I watched in dismay as the man ahead of me in the grocery store checkout line verbally assaulted the cashier. He stood silently while the woman at the register rang up his purchase of a single tomato, accepted his money and handed him his change along with the bagged item. Having waited for just this moment, he lashed out at the unsuspecting employee in an overly loud voice. His exact words were, “I want you to know why I don’t shop here. It’s because your tomatoes are the highest-priced in town. I’d rather drive farther to another store than shop here.”
The cashier’s immediate reaction was several seconds of stunned silence, giving the customer the opportunity to repeat his accusation in case she and everyone else within earshot had failed to hear him the first time. At this point I’m thinking, “Excuse me, don’t look now, but you’re here and you just bought that tomato.” The cashier had evidently heard complaints like this before so, finding her voice, she launched her rebuttal in a futile effort to justify the price of the tomato.
Conventional wisdom says that the customer is always right and that the employee does not bicker with the clientele. In a perfect retail environment, managers train their employees in the art of customer service. Too bad they can’t teach their customers how to treat employees with courtesy and respect as well.
Several things seemed obvious in this situation. No one forced the man to purchase the tomato in question. There are enough grocery stores that surely he could have found one with prices more to his liking and spared the blameless cashier and others his emotional outburst.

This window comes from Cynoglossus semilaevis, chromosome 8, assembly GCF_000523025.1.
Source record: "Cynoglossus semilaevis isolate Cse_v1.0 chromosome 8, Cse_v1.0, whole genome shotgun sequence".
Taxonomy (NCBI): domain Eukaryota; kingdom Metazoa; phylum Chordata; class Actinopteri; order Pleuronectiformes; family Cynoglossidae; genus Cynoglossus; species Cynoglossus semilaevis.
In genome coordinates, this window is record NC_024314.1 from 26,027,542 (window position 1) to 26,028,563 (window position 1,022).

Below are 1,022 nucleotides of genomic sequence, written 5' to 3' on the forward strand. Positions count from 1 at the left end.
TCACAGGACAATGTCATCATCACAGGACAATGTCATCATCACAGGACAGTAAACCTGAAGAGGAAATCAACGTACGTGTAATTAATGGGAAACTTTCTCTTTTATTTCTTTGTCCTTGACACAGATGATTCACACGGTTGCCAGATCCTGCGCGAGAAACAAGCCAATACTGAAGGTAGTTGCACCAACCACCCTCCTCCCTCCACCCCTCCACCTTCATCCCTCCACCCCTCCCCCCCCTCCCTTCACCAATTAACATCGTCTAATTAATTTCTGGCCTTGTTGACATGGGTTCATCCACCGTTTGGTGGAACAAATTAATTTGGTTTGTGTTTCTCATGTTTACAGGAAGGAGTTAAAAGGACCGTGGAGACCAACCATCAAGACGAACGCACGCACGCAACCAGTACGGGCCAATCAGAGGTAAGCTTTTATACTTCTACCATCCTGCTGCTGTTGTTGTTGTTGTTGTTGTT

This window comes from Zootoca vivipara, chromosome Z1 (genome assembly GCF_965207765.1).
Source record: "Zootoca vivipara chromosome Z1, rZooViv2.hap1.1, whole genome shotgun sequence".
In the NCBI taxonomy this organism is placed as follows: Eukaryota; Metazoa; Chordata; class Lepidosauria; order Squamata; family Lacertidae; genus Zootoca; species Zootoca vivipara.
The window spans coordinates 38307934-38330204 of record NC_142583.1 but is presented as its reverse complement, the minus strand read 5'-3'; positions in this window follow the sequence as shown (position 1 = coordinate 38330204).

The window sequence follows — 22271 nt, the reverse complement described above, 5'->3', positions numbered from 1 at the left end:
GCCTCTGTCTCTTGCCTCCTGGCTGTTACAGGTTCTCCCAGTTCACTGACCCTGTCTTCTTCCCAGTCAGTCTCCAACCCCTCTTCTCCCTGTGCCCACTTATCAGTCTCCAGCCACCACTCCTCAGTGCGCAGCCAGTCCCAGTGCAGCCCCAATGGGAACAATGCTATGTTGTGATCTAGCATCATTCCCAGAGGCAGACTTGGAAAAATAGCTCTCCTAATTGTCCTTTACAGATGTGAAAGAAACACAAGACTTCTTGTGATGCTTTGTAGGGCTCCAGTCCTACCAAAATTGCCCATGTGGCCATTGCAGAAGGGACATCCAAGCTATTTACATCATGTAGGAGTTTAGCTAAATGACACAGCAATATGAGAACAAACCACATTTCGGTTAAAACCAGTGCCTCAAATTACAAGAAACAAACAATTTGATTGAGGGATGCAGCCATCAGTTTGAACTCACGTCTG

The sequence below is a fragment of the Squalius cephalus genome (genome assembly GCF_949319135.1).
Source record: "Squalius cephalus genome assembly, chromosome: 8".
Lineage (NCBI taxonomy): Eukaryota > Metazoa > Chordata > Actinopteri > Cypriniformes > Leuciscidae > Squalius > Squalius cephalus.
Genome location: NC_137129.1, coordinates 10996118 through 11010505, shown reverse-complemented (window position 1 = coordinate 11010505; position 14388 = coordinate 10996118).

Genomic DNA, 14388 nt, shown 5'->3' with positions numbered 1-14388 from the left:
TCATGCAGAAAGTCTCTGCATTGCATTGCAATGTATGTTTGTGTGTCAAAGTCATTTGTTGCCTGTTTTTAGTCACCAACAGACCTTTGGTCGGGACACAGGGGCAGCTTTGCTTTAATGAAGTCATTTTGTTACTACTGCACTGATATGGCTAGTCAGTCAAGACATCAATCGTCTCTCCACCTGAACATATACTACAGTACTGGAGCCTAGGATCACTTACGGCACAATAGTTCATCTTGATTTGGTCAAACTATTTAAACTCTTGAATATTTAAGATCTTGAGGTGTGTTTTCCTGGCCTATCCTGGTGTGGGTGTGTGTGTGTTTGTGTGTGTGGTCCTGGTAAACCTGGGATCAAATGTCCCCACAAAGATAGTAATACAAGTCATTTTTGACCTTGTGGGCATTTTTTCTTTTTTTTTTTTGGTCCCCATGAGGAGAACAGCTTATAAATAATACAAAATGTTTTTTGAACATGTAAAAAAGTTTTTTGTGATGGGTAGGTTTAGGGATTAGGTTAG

More importantly, if he wanted to convey his message in a constructive way, the cashier was not the person to tell. The unhappy shopper should have asked to speak to a manager and shared his observation in a positive tone. He could easily have put his concern in the form of a question and asked, “Could you explain why the price of your tomatoes is so high?”
The rules for customer behavior are simple:
- Take the complaint to the appropriate employee—that is usually not the frontline person.
- Do it privately—there is no need to involve other customers.
- Be pleasant—a confrontational attitude only makes matters worse.
- Even when the customer is right, he does not have the right to be abusive and unkind.
One of my favorite quotes when I am counseling groups or individuals on the art of customer service is from Mark Twain who said, “Never argue with an idiot, onlookers won’t be able to tell the difference.”
Lydia Ramsey is a Savannah-based business etiquette expert, keynote speaker, trainer and author. Contact her at 912-598-9812 or visit her website: LydiaRamsey.com to find out how her presentations and workshops can help you and your employees add the polish that builds profits.